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Archive for the ‘Opinion’ Category

I just finished doing a podcast with Comic Geek Speak about the forthcoming Frazer Irving book I wrote.  Here is a link to the podcast.  The podcast is also available for free Mp3 download and via iTunes.  Towards the end of the podcast, there’s a coupon-code offer for a discount off the print edition, as well as a freebie ebook edition for those who purchase the print version.

Also, TwoMorrows has posted a 20-something page preview of the book here.  The book includes a foreword by Grant Morrison and insightful commentary on Frazer by Andy Diggle, Phil Hester, Joe Casey, Simon Spurrier, Fabian Nicieza, and David Hine.

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Whew, that’s a long title to retype! Seriously though, this is the first long form comics writing I’ve done outside academia and beyond reviews.  It’s based on my doctoral training, teaching, and research during my time as a graduate student and college professor.  I also presented some of this research–non-Frazetta–at the 2011 San Diego Comic Con.  After receiving a copy of Frazetta’s White Indian, I was inspired to revisit my dissertation and evaluate Frazetta’s place in the larger discourse of Native American representation in American popular culture.  The essay is posted at Graphic Novel Reporter and I’d appreciate any feedback or comments from those who read it.

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Feedback is Appreciated!

Hey,

I’m not sure who my readers are, but if the statistics provided by WordPress are any indication, certain posts are generating a lot of traffic.  I’d really like to hear from you, your thoughts, etc. in the comments section and get some feedback on the issues discussed and reviewed, and see what you think.

Thanks!

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Recently, ComicsAlliance’s Chris Sims wrote an excellent article “The Racial Politics of Regressive Storytelling” that relates in a large way to what I study, research, and write about in my academic career.  In the article, Sims argues that in looking back so fondly at the Silver Age and bringing back the “definitive” or “real” versions of legacy characters such as the Flash, the Atom, or Green Lantern, DC is inadvertently “white-washing” its own comic history in favor of Euroamerican superheroes at the expense of ethnically-diverse ones.  From the outset, Sims makes it very clear that he does not believe DC Comics or its writers are consciously racist–and there in lies the major problem.  For while DC writers such as Geoff Johns and others are not consciously racist in their stories, they appear to be unconscious of race in its entirety, as something completely off their radar and not something they consider.  And, I believe that unconscious racism that avoids multiculturalism and ethnic diversity is in some ways much more dangerous than conscious, overt racism.  Ideas and concepts of race are so ingrained in our psyches that sometimes we are completely unaware of how a certain portrait could be conceived as racist or culturally offensive to some people.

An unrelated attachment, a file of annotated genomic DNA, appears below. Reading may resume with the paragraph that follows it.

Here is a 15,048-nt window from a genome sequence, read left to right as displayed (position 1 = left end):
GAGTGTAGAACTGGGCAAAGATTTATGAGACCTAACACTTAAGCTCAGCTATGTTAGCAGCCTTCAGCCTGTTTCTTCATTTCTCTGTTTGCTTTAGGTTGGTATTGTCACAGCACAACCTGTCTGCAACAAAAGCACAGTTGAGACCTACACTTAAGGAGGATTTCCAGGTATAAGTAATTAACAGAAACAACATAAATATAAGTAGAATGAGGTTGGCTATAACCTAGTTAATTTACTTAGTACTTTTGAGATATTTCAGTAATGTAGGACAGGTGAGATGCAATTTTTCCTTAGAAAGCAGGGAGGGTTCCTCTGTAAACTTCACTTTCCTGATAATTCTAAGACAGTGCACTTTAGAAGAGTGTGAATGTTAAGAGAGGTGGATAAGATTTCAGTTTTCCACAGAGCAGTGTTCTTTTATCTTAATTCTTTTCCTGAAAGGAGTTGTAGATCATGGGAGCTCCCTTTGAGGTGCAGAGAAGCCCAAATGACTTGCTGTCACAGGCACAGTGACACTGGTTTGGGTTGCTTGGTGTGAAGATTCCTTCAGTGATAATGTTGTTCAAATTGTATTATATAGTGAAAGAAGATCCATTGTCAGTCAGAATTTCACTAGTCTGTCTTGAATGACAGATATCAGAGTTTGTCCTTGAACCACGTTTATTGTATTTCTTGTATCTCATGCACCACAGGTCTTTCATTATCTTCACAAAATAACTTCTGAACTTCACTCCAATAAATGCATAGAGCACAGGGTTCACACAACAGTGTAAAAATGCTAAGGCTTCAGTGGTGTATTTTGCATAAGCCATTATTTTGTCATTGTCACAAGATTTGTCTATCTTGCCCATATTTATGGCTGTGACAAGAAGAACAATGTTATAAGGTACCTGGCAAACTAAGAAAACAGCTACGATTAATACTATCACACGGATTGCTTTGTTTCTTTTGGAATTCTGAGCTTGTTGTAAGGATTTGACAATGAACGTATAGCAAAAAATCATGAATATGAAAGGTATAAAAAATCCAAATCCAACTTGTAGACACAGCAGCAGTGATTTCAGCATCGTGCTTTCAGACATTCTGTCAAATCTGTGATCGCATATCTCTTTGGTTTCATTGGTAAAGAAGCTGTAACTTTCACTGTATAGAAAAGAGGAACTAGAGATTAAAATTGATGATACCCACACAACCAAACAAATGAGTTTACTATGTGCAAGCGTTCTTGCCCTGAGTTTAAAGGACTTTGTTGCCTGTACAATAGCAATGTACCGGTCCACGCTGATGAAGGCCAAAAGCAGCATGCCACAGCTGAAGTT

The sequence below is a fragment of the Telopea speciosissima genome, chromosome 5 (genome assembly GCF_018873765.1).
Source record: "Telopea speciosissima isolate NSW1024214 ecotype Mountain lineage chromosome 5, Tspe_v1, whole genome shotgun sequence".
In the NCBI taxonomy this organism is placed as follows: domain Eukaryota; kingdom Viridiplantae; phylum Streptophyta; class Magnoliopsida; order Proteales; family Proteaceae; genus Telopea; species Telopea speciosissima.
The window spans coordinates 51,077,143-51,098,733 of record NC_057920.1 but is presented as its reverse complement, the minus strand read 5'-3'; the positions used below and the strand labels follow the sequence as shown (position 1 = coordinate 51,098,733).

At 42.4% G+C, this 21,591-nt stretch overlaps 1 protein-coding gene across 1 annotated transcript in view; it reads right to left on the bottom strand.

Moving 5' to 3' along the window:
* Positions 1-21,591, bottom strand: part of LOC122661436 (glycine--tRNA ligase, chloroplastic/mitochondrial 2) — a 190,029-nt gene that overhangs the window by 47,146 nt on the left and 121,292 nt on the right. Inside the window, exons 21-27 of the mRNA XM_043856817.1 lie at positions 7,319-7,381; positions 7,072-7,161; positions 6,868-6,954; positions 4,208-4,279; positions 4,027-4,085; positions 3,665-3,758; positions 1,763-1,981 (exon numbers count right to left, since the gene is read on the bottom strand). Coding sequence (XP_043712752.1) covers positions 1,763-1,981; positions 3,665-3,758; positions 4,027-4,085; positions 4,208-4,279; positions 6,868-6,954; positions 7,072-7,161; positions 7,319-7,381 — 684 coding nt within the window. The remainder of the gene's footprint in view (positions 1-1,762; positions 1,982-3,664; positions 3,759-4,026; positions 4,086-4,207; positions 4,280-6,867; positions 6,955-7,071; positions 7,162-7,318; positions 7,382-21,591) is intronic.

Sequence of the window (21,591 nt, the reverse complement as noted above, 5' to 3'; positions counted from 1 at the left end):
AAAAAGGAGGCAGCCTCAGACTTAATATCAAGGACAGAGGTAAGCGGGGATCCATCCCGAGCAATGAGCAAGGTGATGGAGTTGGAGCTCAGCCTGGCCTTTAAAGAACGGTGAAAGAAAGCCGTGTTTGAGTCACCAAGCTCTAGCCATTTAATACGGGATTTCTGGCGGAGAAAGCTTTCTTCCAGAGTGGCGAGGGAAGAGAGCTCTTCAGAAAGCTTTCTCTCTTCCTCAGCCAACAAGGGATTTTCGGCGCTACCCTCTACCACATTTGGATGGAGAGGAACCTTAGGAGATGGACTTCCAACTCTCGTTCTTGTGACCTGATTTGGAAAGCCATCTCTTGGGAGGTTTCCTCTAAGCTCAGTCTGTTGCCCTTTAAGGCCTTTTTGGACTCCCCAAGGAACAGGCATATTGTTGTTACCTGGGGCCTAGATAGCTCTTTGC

We see a similar process of romantic nostalgia anytime we look with rose-colored glasses into the past.  For example, in touting the accomplishments of the “Greatest Generation” or looking fondly upon the “family values” of 1950’s America, we tend to completely ignore the horrific racism and gender discrimination and strife that dominated those decades.  It’s the same mentality that argues that “things were so much better when….”  Comic’s readers by and large are not those who advocate innovation or change, and instead hold fondly to very static, conservative portraits of their superheroes.  This is something DC is obviously recognizing and is developing its current marketing strategy around–rebirth after rebirth as Golden and Silver Age heroes are reborn at the expense of post-1970s legacy figures.  One only has to look at Geoff Johns’ Green Lantern to see the effects of such an approach on the ethnically diverse characters of John Stewart and Kyle Rayner, but also upon the continued usage of “Pie Face” for Tom Kalmuku.  Even more than Rayner, Stewart was occasionally trotted out as a token Green Lantern with his usual one page exposure in a completely Hal Jordan story and focus of Blackest Night.  Of course, I’m sure there’s an eager, young English major out there just dying for Brightest Day to end so that she or he can write a racial analysis of the white lantern corps.  Or, look towards the fan outcries at Dwayne McDuffie’s relaunch of the Fantastic Four with Black Panther as the team leader, questioning how an African King could have the credentials to head-up the Marvel super group.  And, when writers try to infuse multiculturalism or race into a comic either directly or indirectly, a topic that we deal with and encounter daily, they are immediately accused of “soap-boxing” or being “preachy.”